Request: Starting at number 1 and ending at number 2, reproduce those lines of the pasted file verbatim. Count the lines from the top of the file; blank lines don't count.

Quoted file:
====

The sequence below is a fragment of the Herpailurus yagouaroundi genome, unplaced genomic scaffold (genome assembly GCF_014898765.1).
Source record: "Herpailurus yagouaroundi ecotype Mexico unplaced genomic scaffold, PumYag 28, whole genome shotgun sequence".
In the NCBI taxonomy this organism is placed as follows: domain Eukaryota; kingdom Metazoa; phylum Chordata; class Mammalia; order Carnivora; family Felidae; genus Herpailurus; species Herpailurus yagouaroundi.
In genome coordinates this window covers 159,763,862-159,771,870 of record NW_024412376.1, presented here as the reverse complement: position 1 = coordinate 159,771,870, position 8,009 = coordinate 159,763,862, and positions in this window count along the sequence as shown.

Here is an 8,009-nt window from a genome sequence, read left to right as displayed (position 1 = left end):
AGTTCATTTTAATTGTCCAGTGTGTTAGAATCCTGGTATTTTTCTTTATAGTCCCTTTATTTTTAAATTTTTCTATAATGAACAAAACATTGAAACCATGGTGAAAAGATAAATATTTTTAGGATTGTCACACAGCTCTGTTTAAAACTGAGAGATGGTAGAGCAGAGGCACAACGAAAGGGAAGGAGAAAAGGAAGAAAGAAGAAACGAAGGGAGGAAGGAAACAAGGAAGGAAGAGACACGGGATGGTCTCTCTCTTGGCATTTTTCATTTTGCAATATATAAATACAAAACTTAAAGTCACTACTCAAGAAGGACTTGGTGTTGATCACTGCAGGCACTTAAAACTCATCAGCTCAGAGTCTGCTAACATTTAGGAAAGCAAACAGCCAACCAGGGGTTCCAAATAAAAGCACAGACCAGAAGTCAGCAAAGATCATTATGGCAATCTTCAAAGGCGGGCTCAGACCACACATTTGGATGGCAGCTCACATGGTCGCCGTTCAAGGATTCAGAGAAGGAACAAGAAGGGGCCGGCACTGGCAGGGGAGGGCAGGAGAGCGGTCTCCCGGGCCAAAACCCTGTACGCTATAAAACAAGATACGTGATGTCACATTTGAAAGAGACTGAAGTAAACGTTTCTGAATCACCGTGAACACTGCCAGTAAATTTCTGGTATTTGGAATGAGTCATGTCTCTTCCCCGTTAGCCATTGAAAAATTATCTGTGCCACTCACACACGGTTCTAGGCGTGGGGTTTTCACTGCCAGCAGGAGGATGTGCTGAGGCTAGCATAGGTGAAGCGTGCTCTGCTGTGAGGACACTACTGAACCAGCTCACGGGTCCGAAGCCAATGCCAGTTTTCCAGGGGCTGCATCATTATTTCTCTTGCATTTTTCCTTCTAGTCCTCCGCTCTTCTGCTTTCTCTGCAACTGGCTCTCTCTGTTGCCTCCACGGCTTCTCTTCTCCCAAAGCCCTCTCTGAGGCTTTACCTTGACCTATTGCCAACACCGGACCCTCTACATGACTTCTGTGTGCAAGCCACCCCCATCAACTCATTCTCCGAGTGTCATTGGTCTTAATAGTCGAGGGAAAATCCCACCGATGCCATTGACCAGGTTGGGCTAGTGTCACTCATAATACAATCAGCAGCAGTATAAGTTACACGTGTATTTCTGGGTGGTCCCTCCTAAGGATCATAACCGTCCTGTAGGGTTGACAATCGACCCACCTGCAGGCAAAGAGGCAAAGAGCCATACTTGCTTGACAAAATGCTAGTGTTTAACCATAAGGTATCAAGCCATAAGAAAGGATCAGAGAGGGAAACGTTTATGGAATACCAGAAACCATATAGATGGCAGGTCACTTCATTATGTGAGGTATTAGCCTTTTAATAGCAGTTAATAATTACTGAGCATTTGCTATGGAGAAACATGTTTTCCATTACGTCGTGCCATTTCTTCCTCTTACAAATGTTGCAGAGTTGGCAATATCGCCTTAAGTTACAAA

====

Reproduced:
The sequence below is a fragment of the Herpailurus yagouaroundi genome, unplaced genomic scaffold (genome assembly GCF_014898765.1).
Source record: "Herpailurus yagouaroundi ecotype Mexico unplaced genomic scaffold, PumYag 28, whole genome shotgun sequence".